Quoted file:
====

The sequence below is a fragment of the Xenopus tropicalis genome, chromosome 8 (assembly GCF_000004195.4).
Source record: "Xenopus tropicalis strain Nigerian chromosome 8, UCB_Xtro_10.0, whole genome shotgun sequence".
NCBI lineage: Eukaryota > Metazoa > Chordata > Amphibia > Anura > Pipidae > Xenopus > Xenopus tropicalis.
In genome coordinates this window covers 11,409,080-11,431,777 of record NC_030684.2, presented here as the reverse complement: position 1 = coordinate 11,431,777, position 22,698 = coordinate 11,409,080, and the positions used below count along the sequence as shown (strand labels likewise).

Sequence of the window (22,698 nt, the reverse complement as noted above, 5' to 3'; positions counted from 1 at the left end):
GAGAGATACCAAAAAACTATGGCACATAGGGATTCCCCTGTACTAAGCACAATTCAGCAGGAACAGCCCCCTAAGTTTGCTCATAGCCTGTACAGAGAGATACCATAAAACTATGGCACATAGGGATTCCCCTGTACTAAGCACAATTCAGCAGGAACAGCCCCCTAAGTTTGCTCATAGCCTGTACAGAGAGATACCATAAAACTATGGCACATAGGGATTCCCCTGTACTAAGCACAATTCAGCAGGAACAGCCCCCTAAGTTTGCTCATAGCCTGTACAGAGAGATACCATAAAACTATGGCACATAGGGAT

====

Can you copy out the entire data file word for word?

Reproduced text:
The sequence below is a fragment of the Xenopus tropicalis genome, chromosome 8 (assembly GCF_000004195.4).
Source record: "Xenopus tropicalis strain Nigerian chromosome 8, UCB_Xtro_10.0, whole genome shotgun sequence".
NCBI lineage: Eukaryota > Metazoa > Chordata > Amphibia > Anura > Pipidae > Xenopus > Xenopus tropicalis.
In genome coordinates this window covers 11,409,080-11,431,777 of record NC_030684.2, presented here as the reverse complement: position 1 = coordinate 11,431,777, position 22,698 = coordinate 11,409,080, and the positions used below count along the sequence as shown (strand labels likewise).

Sequence of the window (22,698 nt, the reverse complement as noted above, 5' to 3'; positions counted from 1 at the left end):
GAGAGATACCAAAAAACTATGGCACATAGGGATTCCCCTGTACTAAGCACAATTCAGCAGGAACAGCCCCCTAAGTTTGCTCATAGCCTGTACAGAGAGATACCATAAAACTATGGCACATAGGGATTCCCCTGTACTAAGCACAATTCAGCAGGAACAGCCCCCTAAGTTTGCTCATAGCCTGTACAGAGAGATACCATAAAACTATGGCACATAGGGATTCCCCTGTACTAAGCACAATTCAGCAGGAACAGCCCCCTAAGTTTGCTCATAGCCTGTACAGAGAGATACCATAAAACTATGGCACATAGGGAT